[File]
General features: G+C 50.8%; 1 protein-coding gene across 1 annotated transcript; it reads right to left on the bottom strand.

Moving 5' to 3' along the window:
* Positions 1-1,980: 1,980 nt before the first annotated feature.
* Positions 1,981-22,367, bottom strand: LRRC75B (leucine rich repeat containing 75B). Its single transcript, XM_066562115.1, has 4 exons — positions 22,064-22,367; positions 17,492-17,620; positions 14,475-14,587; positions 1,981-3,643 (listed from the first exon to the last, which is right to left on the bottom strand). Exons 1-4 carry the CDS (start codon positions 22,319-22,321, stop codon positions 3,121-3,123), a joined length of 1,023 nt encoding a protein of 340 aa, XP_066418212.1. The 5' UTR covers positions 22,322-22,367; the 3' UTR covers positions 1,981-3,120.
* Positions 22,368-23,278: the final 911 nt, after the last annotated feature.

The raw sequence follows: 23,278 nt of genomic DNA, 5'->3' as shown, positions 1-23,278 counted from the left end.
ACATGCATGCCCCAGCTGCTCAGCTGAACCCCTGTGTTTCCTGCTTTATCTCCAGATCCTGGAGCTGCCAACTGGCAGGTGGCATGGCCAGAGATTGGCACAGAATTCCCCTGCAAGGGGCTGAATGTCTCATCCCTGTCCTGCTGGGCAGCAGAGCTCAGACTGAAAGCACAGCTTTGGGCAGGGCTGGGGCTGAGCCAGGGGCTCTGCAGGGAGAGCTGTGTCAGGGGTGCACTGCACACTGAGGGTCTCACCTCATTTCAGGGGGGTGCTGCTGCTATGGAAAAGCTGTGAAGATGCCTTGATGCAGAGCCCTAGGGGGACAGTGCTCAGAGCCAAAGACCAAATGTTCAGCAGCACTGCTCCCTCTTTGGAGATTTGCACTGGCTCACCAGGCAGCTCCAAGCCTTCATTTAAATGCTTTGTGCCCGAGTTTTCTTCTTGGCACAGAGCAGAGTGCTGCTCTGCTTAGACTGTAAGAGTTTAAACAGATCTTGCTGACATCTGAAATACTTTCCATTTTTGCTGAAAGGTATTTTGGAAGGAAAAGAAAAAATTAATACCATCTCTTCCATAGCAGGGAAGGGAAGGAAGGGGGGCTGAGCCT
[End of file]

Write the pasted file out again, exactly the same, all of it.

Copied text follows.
General features: G+C 50.8%; 1 protein-coding gene across 1 annotated transcript; it reads right to left on the bottom strand.

Moving 5' to 3' along the window:
* Positions 1-1,980: 1,980 nt before the first annotated feature.
* Positions 1,981-22,367, bottom strand: LRRC75B (leucine rich repeat containing 75B). Its single transcript, XM_066562115.1, has 4 exons — positions 22,064-22,367; positions 17,492-17,620; positions 14,475-14,587; positions 1,981-3,643 (listed from the first exon to the last, which is right to left on the bottom strand). Exons 1-4 carry the CDS (start codon positions 22,319-22,321, stop codon positions 3,121-3,123), a joined length of 1,023 nt encoding a protein of 340 aa, XP_066418212.1. The 5' UTR covers positions 22,322-22,367; the 3' UTR covers positions 1,981-3,120.
* Positions 22,368-23,278: the final 911 nt, after the last annotated feature.

The raw sequence follows: 23,278 nt of genomic DNA, 5'->3' as shown, positions 1-23,278 counted from the left end.
ACATGCATGCCCCAGCTGCTCAGCTGAACCCCTGTGTTTCCTGCTTTATCTCCAGATCCTGGAGCTGCCAACTGGCAGGTGGCATGGCCAGAGATTGGCACAGAATTCCCCTGCAAGGGGCTGAATGTCTCATCCCTGTCCTGCTGGGCAGCAGAGCTCAGACTGAAAGCACAGCTTTGGGCAGGGCTGGGGCTGAGCCAGGGGCTCTGCAGGGAGAGCTGTGTCAGGGGTGCACTGCACACTGAGGGTCTCACCTCATTTCAGGGGGGTGCTGCTGCTATGGAAAAGCTGTGAAGATGCCTTGATGCAGAGCCCTAGGGGGACAGTGCTCAGAGCCAAAGACCAAATGTTCAGCAGCACTGCTCCCTCTTTGGAGATTTGCACTGGCTCACCAGGCAGCTCCAAGCCTTCATTTAAATGCTTTGTGCCCGAGTTTTCTTCTTGGCACAGAGCAGAGTGCTGCTCTGCTTAGACTGTAAGAGTTTAAACAGATCTTGCTGACATCTGAAATACTTTCCATTTTTGCTGAAAGGTATTTTGGAAGGAAAAGAAAAAATTAATACCATCTCTTCCATAGCAGGGAAGGGAAGGAAGGGGGGCTGAGCCT